What: Shares of Cempra , a clinical-stage biopharma, crashed today following a positive update for the company's late-stagefourth generation macrolide, solithromycin, indicated as a potential treatment for community acquired bacterial pneumonia (CABP). According to the press release,solithromycin met the FDA's primary objective of statistical non-inferiority when pitted against Bayer AG'smoxifloxacin, per a statistical analysis performed on the intent-to-treat population.
So what: The market nonetheless focused on the drug's side effect profile, which comes off as slightly less favorable than moxifloxacin's based on the top-line data released from this study today. Specifically, Cempra reported that "more treatment-related adverse events were observed with solithromycin (34.3%) than with moxifloxacin (13.1%)", mostly consisting of mild to moderate pain at the infusion site.
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On the bright side, the two treatment arms looked comparable in terms of serious adverse events (6.9% of solithromycin patients vs. 5.4% of moxifloxacin patients experienced SAEs), and the number of deaths between arms were similar as well (5 fatalities in the solithromycin arm vs. 7 in the moxifloxacin arm).
Now what: Cempra's management now plans on submitting solithromycin's regulatory application to the FDA as a treatment for CABP in the first half of 2016. So the burning question is whether or not this experimental drug's side effect profile will derail its regulatory application, or perhaps its commercial launch if approved.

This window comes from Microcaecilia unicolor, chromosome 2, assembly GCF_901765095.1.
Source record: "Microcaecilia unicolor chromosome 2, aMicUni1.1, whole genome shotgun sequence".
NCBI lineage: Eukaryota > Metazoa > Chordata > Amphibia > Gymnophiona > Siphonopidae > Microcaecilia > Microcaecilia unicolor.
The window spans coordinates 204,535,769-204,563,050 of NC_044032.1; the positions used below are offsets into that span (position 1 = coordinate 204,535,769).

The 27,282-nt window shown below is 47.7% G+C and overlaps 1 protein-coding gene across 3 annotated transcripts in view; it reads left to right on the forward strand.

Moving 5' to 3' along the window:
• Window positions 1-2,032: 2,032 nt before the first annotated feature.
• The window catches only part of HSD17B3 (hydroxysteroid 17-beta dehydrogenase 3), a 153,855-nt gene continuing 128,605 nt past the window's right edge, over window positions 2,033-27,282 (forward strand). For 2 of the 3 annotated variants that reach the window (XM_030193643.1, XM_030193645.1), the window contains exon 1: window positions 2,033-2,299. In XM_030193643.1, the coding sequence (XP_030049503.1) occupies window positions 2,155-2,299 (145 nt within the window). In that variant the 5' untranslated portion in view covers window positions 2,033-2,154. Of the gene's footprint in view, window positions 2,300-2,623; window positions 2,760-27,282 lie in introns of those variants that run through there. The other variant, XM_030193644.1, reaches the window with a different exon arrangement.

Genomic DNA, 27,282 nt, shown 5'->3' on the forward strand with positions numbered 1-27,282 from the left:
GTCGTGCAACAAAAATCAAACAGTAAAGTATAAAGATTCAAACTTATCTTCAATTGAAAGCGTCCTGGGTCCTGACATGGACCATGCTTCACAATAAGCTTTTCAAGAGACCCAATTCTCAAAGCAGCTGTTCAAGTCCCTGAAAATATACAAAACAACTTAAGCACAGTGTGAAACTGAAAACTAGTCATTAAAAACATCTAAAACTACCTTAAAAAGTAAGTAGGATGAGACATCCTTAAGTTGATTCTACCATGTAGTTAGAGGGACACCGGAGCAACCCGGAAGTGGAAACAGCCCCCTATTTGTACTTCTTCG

Personally, I think this drop is largely unwarranted. Based on what we know so far,solithromycin's side effects don't appear to be particularly worrisome, especially in light of the fact that only 2.1% of IV solithromycin patients discontinued dosing because of adverse events.
So, given the growing need for need new drugs to treat CABP,I think it's going to be hard for the FDA to nix solithromycin's regulatory filing simply due to some mild to moderate pain at the infusion site. Investors with a decent appetite for risk therefore might want to dig deeper into Cempra following this massive drop in its share price.
The article Is Cempra's 33% Drop Warranted? originally appeared on Fool.com.
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